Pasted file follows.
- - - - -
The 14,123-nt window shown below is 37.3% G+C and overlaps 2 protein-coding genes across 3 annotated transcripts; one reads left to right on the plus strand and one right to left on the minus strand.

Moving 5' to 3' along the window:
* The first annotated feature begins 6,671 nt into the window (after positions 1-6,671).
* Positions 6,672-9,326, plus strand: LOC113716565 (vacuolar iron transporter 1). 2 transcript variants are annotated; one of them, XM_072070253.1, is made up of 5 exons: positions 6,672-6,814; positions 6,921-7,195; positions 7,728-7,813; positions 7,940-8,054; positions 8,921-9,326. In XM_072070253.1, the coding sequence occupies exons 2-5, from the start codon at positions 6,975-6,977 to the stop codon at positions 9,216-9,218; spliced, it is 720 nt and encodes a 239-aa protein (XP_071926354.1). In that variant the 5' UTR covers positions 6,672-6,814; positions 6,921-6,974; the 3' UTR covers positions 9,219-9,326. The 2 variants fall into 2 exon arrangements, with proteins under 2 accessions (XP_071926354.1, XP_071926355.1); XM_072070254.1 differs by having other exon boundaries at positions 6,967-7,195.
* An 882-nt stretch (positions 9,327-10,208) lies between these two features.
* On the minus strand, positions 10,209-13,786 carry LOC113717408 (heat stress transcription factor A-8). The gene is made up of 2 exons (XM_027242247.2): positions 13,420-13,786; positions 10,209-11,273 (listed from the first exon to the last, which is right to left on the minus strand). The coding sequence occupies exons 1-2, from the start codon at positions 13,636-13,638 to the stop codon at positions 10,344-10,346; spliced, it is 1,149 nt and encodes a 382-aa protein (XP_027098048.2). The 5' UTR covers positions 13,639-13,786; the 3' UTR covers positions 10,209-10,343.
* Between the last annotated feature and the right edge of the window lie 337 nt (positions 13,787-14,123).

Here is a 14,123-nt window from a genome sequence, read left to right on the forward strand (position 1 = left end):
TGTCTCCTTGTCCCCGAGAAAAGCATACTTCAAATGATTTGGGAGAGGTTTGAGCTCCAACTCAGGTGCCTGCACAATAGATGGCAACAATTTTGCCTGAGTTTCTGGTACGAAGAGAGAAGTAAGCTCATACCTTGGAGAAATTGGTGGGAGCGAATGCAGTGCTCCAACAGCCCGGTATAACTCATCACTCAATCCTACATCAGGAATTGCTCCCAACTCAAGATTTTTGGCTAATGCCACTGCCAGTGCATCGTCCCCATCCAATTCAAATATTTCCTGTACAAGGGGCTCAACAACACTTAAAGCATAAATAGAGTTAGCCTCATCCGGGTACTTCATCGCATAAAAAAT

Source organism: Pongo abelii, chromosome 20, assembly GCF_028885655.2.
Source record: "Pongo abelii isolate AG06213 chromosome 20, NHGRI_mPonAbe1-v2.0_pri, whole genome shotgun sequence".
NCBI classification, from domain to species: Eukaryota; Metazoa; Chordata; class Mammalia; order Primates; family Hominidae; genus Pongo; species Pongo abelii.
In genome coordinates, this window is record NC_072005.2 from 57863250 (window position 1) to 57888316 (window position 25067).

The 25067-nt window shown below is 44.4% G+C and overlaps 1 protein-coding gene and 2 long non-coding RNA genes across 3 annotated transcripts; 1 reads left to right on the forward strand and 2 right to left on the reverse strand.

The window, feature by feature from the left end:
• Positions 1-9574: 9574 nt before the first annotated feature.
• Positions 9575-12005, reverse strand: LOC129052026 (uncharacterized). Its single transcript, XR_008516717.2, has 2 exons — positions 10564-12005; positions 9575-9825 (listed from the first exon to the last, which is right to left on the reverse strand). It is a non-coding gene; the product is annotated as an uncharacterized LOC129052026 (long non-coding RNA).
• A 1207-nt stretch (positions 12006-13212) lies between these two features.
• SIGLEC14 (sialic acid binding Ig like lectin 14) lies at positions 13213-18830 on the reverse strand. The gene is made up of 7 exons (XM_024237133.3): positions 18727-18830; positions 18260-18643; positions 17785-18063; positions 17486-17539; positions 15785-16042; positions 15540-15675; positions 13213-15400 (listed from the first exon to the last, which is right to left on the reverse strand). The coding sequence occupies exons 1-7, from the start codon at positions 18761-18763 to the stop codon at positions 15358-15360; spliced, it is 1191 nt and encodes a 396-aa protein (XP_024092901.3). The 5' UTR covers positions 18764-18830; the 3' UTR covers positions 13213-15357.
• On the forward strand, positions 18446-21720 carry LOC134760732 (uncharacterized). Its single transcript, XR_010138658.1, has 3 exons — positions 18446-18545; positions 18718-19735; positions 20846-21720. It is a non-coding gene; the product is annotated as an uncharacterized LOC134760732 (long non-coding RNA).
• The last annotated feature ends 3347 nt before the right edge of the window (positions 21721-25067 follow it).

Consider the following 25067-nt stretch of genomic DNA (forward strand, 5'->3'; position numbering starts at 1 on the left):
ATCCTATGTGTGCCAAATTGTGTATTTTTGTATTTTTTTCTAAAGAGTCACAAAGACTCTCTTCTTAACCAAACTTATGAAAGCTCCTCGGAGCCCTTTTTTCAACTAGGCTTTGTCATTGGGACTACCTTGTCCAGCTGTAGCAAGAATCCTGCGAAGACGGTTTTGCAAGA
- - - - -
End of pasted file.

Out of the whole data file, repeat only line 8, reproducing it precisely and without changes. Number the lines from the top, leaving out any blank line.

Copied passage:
Here is a 14,123-nt window from a genome sequence, read left to right on the forward strand (position 1 = left end):